Like an arrow, this small book hits its target fast and hard, writes photo guru Stephen Mayes about “10 Years After Iraq.” Between the dark green hardcovers, 27 images shot by William Chan on disposable cameras during his tour of duty in Iraq flow together seamlessly with 76 words, like a visual poem. “10 Years After Iraq” isn’t a book you can just flip through. It’s a deep commentary that’s also filled with contradictions, an apology but also a yearning for Chan’s days as a soldier. Perhaps because over 10 years after being deployed, Chan is finally finding peace in these nuances. And with this book, he is ready to discuss them. He spoke with R&K at our offices in Brooklyn.
Roads & Kingdoms: Tell us about being deployed in Iraq.
William Chan: I landed in Kuwait in 2002 and was part of the invasion in March of 2003. For a really long time, I thought I had been part of something great. Maybe I was romanticizing war and what it meant to be American. I’m an immigrant, I might not look like an American per say, not the textbook version at least, but I love this country and I thought serving it was an honorable thing to do. I was hoping that this war would free Iraq from its dictator. I bought into it all. And not necessarily the nuances, I bought into the Twitter version of why we went to war. For a long time I thought the end would justify the means. That it would be worth it if we left that country in a much better place than we found it. But being who we are as a country, that didn’t happen.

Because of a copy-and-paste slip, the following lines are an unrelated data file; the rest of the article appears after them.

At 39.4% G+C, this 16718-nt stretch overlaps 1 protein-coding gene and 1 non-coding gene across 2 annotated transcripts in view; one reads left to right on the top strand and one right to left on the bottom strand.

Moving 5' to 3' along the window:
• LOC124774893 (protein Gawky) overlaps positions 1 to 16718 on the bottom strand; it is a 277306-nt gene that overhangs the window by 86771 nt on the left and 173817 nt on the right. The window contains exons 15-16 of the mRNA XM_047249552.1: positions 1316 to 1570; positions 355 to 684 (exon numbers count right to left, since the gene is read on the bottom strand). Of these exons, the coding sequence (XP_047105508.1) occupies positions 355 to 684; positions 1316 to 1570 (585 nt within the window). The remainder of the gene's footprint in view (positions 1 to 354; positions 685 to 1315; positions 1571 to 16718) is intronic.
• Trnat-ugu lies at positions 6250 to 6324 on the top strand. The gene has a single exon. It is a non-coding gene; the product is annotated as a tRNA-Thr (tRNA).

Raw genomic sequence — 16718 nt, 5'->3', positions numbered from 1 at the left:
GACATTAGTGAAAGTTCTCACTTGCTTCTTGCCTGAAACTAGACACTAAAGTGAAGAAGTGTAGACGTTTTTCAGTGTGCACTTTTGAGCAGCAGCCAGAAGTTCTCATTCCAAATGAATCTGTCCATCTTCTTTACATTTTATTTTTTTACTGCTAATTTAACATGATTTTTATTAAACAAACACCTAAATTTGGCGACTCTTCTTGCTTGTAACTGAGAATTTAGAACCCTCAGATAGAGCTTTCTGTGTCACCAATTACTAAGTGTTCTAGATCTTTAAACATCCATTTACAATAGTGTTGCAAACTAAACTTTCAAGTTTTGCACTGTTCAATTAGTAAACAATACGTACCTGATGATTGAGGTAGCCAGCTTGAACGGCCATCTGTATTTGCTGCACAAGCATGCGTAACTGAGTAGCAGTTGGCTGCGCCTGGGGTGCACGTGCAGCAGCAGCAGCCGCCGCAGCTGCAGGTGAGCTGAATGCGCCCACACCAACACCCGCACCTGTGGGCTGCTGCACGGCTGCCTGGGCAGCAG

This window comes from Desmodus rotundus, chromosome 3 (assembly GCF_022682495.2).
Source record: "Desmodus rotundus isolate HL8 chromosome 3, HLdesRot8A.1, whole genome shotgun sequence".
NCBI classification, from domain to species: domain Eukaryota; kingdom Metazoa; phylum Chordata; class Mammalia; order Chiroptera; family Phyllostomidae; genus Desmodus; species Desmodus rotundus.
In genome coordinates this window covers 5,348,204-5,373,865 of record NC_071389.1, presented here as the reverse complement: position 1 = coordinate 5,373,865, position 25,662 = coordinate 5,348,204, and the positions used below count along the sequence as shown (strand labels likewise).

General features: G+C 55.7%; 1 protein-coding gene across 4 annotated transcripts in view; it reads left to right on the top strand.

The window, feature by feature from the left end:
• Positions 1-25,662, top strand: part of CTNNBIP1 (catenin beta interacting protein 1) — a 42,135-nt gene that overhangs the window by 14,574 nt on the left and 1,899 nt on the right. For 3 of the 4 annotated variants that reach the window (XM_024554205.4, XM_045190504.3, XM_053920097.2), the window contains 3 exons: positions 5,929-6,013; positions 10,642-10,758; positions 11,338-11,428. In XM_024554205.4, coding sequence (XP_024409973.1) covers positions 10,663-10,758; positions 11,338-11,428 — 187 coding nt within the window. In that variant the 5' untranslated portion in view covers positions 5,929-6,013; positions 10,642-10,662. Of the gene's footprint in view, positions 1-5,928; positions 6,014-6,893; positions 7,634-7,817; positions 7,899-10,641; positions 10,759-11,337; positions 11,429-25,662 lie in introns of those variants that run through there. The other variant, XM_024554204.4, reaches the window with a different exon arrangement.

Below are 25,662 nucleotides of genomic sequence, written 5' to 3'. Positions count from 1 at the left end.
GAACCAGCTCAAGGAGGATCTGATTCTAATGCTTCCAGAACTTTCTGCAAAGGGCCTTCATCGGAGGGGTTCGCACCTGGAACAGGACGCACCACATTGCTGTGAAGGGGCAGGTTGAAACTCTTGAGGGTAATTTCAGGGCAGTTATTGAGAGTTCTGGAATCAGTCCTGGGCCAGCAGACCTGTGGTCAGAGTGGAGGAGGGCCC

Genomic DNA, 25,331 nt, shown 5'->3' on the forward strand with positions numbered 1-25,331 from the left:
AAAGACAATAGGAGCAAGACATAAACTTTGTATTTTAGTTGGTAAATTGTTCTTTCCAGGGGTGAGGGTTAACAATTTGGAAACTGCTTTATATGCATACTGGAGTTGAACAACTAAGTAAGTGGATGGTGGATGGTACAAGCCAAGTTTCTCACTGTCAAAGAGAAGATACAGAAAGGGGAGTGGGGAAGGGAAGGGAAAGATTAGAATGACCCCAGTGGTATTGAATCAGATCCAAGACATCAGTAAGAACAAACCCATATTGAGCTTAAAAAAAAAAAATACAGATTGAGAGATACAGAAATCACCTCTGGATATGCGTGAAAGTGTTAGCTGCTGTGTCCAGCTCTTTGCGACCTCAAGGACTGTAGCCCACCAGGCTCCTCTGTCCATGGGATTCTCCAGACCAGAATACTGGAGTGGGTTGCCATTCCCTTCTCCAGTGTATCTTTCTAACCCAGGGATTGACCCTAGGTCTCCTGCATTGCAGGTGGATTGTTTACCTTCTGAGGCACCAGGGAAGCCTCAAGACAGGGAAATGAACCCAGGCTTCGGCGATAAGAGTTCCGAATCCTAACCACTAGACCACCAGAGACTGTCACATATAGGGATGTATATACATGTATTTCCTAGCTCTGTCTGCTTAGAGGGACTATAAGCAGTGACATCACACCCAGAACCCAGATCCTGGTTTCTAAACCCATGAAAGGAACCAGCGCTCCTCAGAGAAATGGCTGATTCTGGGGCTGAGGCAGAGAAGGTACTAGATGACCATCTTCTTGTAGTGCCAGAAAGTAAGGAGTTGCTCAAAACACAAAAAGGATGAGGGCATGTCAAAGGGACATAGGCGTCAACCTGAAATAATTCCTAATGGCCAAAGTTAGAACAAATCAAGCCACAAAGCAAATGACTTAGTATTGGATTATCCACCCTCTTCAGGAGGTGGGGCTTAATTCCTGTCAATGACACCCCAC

R&K: When did your opinion about the war start to change?
Chan: Five or six year after the war started, I knew that we had been wrong. We didn’t make any real effort to think about the people in the region. It was our initiative, our self-interest, our politics. They were always “the others.” I think if we ever have a war with Canada one day, it will be a really considerate war. Or with the UK. It would be the most considerate war possible, because we would take every measure to think about these people. We would consider them our friends. I don’t think we ever thought that the Iraqis were our friends. And yet they didn’t provoke us into war. It’s not like they attacked us. So for us to unilaterally go to that country and attack them, we really had to have good reasons and intentions. I don’t think they were good reasons, and I’m pretty sure we didn’t have good intentions. Once I realized that as a citizen, I thought about how I took part in this too. So I decided to use myself as the story and started working on this book about two years ago.